Greek Construction Project Managers' Cognitive Abilities, Personality and Knowledge

Greek Construction Project Managers' Cognitive Abilities, Personality and Knowledge

Georgios N. Aretoulis (Department of Civil Engineering, Aristotle University of Thessaloniki, Thessaloniki, Greece) and Christoforos H. Triantafyllidis (Department of Civil Engineering, Aristotle University of Thessaloniki, Thessaloniki, Greece)
DOI: 10.4018/ijoris.2014010103
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Abstract

The tasks performed by a project manager are of special importance to the well being and economic prosperity of construction companies. This paper is aiming at defining the Greek project managers' dominant cognitive abilities, personality characteristics, skills and knowledge. An effort is made to identify available attributes associated with successful management performance and career development. The survey was conducted based on a structured questionnaire. The effort led to 102 responses, originating from engineers and construction professionals, throughout the Greek Construction Industry, including Public-Work Authorities. The questionnaire was based on international management literature and interviews. The study discusses the results of the survey and provides a comparison with those attributes identified in the international literature and correlates the participants' profile with their responses.
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Introduction

Muller and Turner (2007a) emphasize that different types of projects require project managers to be selected with appropriate competencies. According to Smyth and Morris (2007), a unified theory of the management of projects does not exist. Projects are context-specific and located in open-systems. Nevertheless, Crawford (2000), Stevenson and Starkweather (2010) suggest that the importance of the project manager in the delivery of successful projects has generated a considerable amount of rhetoric and a smaller body of research based literature. Crawford (2000) emphasizes that literature focuses on the knowledge, skills and personal attributes required of an effective Project Manager (PM).

Sayles and Chandler (1971) cited in Pheng and Chuan (2006) listed five critical success factors for a project. These are project manager’s competence, scheduling of activities, control systems and responsibilities, monitoring of project and continual involvement in the project.

It is the nature and type of projects that define the required attributes of the manager. Thus, it is important to focus on the special characteristics of construction projects. The latter ones are increasingly multidisciplinary and the role of a project manager has become critical for success (Wolf & Jenkins, 2006; Jha & Yger, 2006). The effectiveness and productivity of organisations have been always depended heavily on the quality of their workforce, or their human capital, and there is general agreement that its importance relative to financial capital is steadily increasing (Wolf & Jenkins, 2006). Typically a large multidisciplinary project needs coordination among the personnel of different departments. The difficulty any project manager would have in coordinating resources for sites can easily be imagined. The complexity of the task will be demanding and the project manager may not be able to attend to other important project requirements (Jha & Yger, 2006).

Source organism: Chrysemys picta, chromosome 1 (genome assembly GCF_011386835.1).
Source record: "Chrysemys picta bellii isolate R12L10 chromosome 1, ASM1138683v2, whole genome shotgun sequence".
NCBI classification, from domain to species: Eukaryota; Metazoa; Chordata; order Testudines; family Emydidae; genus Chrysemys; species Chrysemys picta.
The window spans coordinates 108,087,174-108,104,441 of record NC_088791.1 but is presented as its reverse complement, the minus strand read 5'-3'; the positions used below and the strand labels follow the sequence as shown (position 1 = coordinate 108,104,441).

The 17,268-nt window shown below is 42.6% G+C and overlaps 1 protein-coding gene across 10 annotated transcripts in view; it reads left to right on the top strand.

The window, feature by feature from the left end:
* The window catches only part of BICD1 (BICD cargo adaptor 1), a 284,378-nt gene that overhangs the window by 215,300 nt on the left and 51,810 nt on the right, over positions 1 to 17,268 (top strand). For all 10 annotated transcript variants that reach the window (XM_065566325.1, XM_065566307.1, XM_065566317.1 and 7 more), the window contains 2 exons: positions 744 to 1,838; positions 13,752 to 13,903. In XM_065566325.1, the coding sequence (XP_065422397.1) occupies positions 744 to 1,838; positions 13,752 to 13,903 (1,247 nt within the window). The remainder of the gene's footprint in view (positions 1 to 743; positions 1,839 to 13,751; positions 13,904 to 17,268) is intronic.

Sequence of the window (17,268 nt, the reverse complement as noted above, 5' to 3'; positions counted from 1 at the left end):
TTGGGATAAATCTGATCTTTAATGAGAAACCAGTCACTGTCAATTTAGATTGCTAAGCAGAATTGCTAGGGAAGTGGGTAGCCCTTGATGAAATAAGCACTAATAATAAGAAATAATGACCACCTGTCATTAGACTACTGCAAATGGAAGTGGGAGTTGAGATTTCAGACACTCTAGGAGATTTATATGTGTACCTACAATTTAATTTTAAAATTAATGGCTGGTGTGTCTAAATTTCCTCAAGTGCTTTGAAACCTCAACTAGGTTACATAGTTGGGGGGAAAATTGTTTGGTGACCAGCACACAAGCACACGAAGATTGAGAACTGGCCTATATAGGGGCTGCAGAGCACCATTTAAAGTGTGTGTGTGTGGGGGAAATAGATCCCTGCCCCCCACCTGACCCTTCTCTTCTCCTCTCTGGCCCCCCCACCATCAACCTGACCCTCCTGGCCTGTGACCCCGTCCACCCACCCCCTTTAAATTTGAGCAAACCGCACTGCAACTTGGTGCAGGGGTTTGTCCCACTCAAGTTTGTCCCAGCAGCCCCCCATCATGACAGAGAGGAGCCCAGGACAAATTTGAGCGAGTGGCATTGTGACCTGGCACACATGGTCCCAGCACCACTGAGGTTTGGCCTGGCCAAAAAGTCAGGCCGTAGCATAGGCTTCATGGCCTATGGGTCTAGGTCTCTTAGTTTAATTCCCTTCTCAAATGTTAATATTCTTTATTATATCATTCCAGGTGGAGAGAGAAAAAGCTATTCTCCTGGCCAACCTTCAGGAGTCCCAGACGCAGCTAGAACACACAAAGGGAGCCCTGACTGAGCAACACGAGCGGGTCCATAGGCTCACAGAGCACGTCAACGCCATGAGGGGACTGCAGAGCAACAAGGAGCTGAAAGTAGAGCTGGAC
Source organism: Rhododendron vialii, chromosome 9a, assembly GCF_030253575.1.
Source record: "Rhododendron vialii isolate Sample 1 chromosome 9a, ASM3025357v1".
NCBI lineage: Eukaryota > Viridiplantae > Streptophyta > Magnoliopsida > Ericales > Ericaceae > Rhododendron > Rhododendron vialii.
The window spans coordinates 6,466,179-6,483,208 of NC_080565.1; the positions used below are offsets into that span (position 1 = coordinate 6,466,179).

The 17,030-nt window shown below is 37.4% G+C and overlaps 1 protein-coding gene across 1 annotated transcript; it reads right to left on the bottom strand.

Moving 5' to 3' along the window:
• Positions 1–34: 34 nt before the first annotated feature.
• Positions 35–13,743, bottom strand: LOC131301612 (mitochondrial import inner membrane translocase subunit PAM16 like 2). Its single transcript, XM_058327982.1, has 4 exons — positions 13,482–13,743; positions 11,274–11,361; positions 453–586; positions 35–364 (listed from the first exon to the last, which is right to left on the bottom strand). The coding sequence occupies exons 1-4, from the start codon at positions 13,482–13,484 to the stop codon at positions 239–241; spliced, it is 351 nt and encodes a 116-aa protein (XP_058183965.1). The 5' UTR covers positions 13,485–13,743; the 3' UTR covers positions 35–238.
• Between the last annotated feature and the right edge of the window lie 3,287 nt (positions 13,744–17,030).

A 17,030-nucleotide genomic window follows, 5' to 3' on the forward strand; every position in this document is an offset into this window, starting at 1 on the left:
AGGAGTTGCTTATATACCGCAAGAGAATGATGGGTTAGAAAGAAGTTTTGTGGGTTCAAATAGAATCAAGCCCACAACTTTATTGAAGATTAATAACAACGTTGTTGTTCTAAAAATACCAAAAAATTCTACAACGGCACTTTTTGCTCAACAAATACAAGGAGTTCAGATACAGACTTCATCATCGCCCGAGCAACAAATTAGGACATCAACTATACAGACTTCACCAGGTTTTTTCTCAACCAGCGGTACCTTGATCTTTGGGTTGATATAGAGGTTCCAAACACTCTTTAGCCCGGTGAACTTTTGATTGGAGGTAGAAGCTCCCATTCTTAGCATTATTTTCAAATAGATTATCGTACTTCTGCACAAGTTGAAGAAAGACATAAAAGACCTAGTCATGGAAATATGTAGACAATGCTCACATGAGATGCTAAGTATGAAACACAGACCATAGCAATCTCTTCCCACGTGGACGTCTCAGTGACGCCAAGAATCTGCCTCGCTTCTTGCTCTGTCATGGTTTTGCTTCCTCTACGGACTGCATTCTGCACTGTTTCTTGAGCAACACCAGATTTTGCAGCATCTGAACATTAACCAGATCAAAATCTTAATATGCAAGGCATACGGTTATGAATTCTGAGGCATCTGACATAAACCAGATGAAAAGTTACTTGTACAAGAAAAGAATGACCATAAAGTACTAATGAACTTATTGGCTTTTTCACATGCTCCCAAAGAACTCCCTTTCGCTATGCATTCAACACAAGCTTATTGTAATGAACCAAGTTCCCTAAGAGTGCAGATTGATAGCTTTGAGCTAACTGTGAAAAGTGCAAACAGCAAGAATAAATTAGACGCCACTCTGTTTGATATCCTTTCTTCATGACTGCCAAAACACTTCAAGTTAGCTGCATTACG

Furthermore, over the last decade, changes in organizational structure, through mergers and acquisitions as well as through decentralization, have encouraged the review of management responsibilities (Druker, White, Hegewisch & Mayne, 1996). At the conceptual and feasibility stages of a construction project, a project manager needs to understand and to apply, the basic principles of investment and business finance in the context of the potential owner’s current financial situation. The important relationship between time and money must also be understood (Pilcher, 1994).

It is apparent that project managers’ field of expertise is quite extensive. This fact creates difficulty in defining the manager’s responsibilities and required attributes. Part of the problem of defining the project manager's role lies in the assumption that managers need only a single set of skills that help them manage any situation (Carter, 1988). Trying to define Project Managers’ agenda, one should bare in mind that project management is no longer just a sub-discipline of engineering, the management of projects – including programme management and portfolio management – is now the dominant model in many organisations. Project management practices are becoming increasingly important, as more and more work is organized through projects and programmes (Winter, Smith, Morris & Cicmil, 2006).

At the same time in projects, crisis, uncertainty and suspense are continually recurring to test the quality of project managers. They always face the challenges of figuring out what to do with the implementation of their projects, despite uncertainty, great diversity and an enormous amount of potentially relevant information. Project managers try to get things done through a large and diverse set of people despite having little direct control over most of them (El-Sabaa, 2001).

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